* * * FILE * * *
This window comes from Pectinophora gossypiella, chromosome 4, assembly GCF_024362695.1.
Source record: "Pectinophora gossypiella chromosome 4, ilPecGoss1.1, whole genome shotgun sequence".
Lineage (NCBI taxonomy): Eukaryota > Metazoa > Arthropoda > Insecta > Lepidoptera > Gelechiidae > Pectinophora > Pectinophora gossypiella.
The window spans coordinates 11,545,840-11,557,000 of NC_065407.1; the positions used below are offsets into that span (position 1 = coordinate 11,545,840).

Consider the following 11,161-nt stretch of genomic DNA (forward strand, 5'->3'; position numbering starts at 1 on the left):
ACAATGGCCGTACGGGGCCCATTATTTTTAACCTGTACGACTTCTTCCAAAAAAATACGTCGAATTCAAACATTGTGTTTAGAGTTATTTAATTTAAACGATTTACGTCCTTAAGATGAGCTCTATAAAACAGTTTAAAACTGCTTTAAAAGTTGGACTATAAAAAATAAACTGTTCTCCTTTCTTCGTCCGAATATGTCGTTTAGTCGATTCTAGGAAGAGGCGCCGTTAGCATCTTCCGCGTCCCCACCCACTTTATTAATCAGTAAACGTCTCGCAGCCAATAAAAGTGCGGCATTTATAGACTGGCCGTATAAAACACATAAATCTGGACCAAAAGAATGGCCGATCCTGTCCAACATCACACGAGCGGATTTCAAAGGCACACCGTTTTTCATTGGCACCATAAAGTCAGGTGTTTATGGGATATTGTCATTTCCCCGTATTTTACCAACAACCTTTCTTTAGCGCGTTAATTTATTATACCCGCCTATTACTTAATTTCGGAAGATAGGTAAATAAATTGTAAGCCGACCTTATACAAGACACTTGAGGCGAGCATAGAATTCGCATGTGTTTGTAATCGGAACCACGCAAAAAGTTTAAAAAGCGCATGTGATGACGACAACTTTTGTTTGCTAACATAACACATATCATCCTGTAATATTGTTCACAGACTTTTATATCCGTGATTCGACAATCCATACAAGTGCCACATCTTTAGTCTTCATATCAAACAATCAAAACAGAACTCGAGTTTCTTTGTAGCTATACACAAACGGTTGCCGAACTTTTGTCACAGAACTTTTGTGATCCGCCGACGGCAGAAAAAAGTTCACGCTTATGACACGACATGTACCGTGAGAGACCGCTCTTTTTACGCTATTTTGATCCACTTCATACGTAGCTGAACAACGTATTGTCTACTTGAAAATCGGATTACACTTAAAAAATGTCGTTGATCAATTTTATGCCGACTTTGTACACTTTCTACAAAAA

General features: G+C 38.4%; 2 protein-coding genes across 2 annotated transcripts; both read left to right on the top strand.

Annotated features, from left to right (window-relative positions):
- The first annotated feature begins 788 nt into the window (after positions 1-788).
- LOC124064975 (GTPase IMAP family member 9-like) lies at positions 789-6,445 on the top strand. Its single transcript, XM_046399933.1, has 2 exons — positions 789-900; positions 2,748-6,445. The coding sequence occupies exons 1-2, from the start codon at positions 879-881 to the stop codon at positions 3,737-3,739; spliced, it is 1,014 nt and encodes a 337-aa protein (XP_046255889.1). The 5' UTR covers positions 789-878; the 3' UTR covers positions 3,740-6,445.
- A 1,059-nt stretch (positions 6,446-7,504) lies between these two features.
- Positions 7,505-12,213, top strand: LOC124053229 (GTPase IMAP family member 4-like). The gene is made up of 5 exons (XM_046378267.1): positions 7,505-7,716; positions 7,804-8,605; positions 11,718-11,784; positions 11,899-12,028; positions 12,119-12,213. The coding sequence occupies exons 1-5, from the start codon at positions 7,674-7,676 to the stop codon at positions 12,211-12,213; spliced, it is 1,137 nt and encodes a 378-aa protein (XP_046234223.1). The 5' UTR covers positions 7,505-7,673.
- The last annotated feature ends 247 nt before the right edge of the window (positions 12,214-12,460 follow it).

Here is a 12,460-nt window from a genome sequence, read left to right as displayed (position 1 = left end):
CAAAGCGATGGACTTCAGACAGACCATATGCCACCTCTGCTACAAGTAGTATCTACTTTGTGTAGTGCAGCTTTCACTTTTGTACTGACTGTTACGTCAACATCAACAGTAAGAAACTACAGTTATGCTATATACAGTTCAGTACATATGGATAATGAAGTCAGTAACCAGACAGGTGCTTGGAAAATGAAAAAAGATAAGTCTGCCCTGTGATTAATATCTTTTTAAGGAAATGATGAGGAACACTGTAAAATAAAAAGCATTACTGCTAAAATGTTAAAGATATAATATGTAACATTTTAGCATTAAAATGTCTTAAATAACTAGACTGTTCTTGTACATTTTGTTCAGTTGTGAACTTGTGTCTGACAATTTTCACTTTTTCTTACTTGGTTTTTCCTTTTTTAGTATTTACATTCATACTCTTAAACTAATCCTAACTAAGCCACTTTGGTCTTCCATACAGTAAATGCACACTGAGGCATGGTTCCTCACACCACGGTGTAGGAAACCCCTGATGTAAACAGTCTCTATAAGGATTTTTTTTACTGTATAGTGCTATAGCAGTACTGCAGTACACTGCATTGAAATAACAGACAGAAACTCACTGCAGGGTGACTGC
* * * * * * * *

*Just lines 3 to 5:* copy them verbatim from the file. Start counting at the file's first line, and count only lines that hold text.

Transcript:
Lineage (NCBI taxonomy): Eukaryota > Metazoa > Arthropoda > Insecta > Lepidoptera > Gelechiidae > Pectinophora > Pectinophora gossypiella.
The window spans coordinates 11,545,840-11,557,000 of NC_065407.1; the positions used below are offsets into that span (position 1 = coordinate 11,545,840).

Consider the following 11,161-nt stretch of genomic DNA (forward strand, 5'->3'; position numbering starts at 1 on the left):